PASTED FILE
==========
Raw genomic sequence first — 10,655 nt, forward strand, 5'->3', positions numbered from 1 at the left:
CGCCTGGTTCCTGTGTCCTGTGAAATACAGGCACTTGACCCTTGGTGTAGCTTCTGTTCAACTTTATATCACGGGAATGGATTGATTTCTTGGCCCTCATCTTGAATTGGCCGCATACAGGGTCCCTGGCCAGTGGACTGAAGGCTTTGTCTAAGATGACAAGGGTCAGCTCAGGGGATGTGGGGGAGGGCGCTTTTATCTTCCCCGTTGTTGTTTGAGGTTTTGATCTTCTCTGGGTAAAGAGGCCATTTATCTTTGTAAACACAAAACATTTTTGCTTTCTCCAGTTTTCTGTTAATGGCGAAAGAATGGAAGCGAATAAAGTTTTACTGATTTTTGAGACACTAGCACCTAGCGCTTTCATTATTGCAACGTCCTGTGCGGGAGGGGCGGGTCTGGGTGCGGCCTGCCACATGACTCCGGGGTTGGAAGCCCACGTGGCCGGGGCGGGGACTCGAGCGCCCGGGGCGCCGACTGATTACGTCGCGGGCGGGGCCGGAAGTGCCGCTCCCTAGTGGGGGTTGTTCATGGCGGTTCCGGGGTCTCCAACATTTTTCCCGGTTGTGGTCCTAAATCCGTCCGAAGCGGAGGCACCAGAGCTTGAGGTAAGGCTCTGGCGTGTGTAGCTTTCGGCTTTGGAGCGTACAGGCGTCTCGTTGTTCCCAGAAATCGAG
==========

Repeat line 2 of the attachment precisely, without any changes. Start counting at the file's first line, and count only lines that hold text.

CGCCTGGTTCCTGTGTCCTGTGAAATACAGGCACTTGACCCTTGGTGTAGCTTCTGTTCAACTTTATATCACGGGAATGGATTGATTTCTTGGCCCTCATCTTGAATTGGCCGCATACAGGGTCCCTGGCCAGTGGACTGAAGGCTTTGTCTAAGATGACAAGGGTCAGCTCAGGGGATGTGGGGGAGGGCGCTTTTATCTTCCCCGTTGTTGTTTGAGGTTTTGATCTTCTCTGGGTAAAGAGGCCATTTATCTTTGTAAACACAAAACATTTTTGCTTTCTCCAGTTTTCTGTTAATGGCGAAAGAATGGAAGCGAATAAAGTTTTACTGATTTTTGAGACACTAGCACCTAGCGCTTTCATTATTGCAACGTCCTGTGCGGGAGGGGCGGGTCTGGGTGCGGCCTGCCACATGACTCCGGGGTTGGAAGCCCACGTGGCCGGGGCGGGGACTCGAGCGCCCGGGGCGCCGACTGATTACGTCGCGGGCGGGGCCGGAAGTGCCGCTCCCTAGTGGGGGTTGTTCATGGCGGTTCCGGGGTCTCCAACATTTTTCCCGGTTGTGGTCCTAAATCCGTCCGAAGCGGAGGCACCAGAGCTTGAGGTAAGGCTCTGGCGTGTGTAGCTTTCGGCTTTGGAGCGTACAGGCGTCTCGTTGTTCCCAGAAATCGAG